The Facts about Swarming Termites
In the insect world, the word “swarm” has different meanings that conjure up different images. Killer bee “swarms” that rush out of their hive to attack are acting aggressively and defensively to protect their hive. In contrast, a honey bee “swarm” looking for a new nest site for their queen is very docile and not likely to sting. They also stay tightly grouped together. Termites “swarms,” on the other hand, are neither aggressive nor tightly grouped. A termite swarm is an event in which certain environmental conditions trigger a great number of winged termites to simultaneously fly from their nest (about 600-900 feet) to mate and locate new nest sites and food sources. Once matched, a “royal couple” burrows into the ground where the queen begins to lay eggs.
Behavior and survival:
When a swarm occurs, winged termite swarmers called alates emerge in large numbers from cracks in buildings or holes in the soil through swarm tubes made by worker termites. Only a small percentage survive to form new colonies. Many are eaten by predators like birds, bats, and other insects. Or they die from natural causes and environmental conditions before they can locate a mate and nest site. Researchers generally agree that it takes years before a newly established colony will produce termite swarmers. With favorable conditions, it may take 4 years before a colony produces swarmers; with less favorable conditions, it will take longer. Other factors that trigger a swarm: A side from natural swarm cycles, other environmental conditions can trigger a termite swarm. A swarm can be triggered by a diminishing food supply, lack of water to support a colony and, in some cases, application of regular pesticides. Synthetic pyrethroid-type termiticides work by repelling termites from a structure and can cut off termite movement from a structure to required moisture sources in the soil. Under these circumstances, the termites–whether located in the soil or within the structure–would be stressed from either a lack of food or water and swarming may be the response to ensure survival.
When and where swarms occur:
Swarms occur at different times of year–and day–for different termite species. Most of the native subterranean species swarm in the spring and to a lesser degree in the fall, usually after a rain. In Louisiana, peak swarm season for the Eastern subterranean termite occurs from February through April. Both the Eastern and Western subterraneans swarm during daylight hours, but the Formosan subterranean termite prefers warm evenings in late spring to early summer, especially after a rain. Swarming for Formosans starts at sundown and ends before midnight. Residents of the Greater New Orleans area can attest to this termite’s prolific activity during their peak swarming period when large numbers of swarmers are seen around city lights as they are attracted to lights. One recommendation is to turn off all exterior lighting during these Formosan swarms to avoid them from entering your home or business. Remember that all swarmers cause NO structural damage to buildings, they are an indicator that there is a termite colony near by.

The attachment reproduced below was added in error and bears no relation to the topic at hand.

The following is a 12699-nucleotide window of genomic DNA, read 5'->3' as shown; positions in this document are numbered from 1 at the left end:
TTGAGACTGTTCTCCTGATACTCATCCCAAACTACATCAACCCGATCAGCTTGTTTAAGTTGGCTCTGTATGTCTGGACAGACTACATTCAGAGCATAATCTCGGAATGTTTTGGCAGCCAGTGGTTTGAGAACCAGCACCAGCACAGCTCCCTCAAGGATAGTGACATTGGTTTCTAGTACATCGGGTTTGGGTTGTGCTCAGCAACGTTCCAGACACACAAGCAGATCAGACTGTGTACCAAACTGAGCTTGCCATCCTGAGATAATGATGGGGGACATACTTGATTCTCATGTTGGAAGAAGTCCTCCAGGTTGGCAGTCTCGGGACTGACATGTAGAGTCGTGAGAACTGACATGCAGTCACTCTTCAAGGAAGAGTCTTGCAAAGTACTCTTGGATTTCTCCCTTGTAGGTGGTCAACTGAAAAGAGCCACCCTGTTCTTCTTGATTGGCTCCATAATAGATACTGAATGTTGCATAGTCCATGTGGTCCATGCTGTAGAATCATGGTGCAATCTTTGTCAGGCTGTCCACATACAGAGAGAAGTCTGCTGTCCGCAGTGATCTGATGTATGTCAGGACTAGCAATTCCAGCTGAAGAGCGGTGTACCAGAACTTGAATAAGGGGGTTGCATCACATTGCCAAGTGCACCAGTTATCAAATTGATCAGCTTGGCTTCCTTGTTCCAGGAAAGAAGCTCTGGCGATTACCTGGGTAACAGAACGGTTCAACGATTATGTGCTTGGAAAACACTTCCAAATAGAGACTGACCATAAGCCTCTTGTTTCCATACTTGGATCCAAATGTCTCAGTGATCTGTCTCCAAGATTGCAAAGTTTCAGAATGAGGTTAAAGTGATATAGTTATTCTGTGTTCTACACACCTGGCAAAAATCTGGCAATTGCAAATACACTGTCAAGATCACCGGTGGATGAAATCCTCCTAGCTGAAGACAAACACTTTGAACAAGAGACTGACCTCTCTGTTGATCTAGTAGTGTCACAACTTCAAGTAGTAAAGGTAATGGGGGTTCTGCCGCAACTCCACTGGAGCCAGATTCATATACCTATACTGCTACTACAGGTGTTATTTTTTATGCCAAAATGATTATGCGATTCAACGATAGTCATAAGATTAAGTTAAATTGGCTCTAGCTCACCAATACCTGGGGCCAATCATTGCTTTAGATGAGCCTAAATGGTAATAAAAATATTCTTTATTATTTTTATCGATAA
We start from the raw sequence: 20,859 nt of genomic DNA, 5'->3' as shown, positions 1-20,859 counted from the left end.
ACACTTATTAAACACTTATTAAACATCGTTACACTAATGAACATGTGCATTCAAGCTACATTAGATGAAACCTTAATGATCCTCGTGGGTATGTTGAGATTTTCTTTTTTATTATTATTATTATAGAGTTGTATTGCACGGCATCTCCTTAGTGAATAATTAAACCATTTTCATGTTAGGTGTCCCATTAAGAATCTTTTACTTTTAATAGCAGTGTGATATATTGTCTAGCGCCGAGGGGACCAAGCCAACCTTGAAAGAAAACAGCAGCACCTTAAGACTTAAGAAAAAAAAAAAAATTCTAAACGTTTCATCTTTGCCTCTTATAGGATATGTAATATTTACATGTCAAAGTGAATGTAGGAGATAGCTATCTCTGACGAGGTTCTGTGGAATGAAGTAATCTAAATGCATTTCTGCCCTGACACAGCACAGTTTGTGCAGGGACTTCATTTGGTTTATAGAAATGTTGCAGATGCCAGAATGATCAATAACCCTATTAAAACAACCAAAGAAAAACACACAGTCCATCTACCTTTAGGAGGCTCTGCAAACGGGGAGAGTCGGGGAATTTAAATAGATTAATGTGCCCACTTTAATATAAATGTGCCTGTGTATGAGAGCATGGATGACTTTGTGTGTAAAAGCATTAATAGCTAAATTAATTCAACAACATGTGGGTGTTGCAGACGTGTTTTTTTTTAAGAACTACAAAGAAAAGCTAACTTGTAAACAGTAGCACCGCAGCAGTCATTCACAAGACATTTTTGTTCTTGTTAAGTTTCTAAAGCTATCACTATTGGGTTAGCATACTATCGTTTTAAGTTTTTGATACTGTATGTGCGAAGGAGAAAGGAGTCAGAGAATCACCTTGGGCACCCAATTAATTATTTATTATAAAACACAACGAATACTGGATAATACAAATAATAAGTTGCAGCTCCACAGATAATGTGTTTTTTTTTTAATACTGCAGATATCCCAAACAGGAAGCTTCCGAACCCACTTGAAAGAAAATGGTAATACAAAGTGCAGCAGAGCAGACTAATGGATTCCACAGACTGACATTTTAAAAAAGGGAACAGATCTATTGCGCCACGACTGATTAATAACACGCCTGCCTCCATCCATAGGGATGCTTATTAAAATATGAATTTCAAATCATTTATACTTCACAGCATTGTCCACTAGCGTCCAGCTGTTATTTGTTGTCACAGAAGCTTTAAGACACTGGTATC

Inspecting for swarms:
Swarmers that appear within a home after a termiticide treatment do not pose a threat for a new infestation. Homeowners may contact their Pest Management professional (PMP) to control the swarmers so they’re not a nuisance, but in most cases, vacuuming the dead swarmers is all that’s needed. If a swarm occurs before a termiticide treatment, a PMP should perform a thorough inspection of the structure to recommend the best method of control.
The presence of many swarmers (hundreds) in an untreated structure indicates a termite infestation. In some cases, though, the presence of a few swarmers, or only their wings around windows and doors, etc., may not necessarily mean that the structure is infested. It may simply indicate the presence of an outdoor colony near the structure; swarmers are attracted to a structure’s lights. What’s more, even heavy swarms outside and near a building may not indicate an infestation at all. But in all of these cases, it’s prudent to have a PMP thoroughly inspect the structure.
Termidor and swarms:
Termidor termiticide is a non-repellent chemical. Termites can’t smell it, see it, or feel it. Since they don’t know it’s there, they forage freely in a treated area. Its toxic effect to termites is slow compared to many other termiticides, so no immediate threat is realized by the colony and swarming is not triggered by a Termidor treatment.
Termidor kills termites through ingestion, contact, and through “The Transfer Effect™.” The active ingredient in Termidor–fipronil–is slow acting and allows the termite to continue its normal routine. But the termite remains active long enough to transfer the termiticide to a large number of other termites in the colony before dying itself. This combination of ingestion, contact, and “Transfer Effect” (which is unique, puts Termidor in a category by itself) routinely provides 100% termite control in 3 months or less.
Swarms after treatment:
Occasionally, homeowners report swarms after a Termidor treatment. These are probably coincidental and have less to do with the treatment and more to do with the time of year, environmental conditions, and the termite colony’s size and health. The colony may have been in a “biological mode” to swarm at that time, which happened simultaneously with the Termidor application. Swarms occurring soon after a termiticide treatment may or may not be linked to the treatment, but in either case the swarm would not indicate a failed treatment. Importantly, a responsible termite control program demands periodic inspections by a licensed Pest Management Professional (PMP).
Provided by Blue Star Pest Control in partnership with TERMIDOR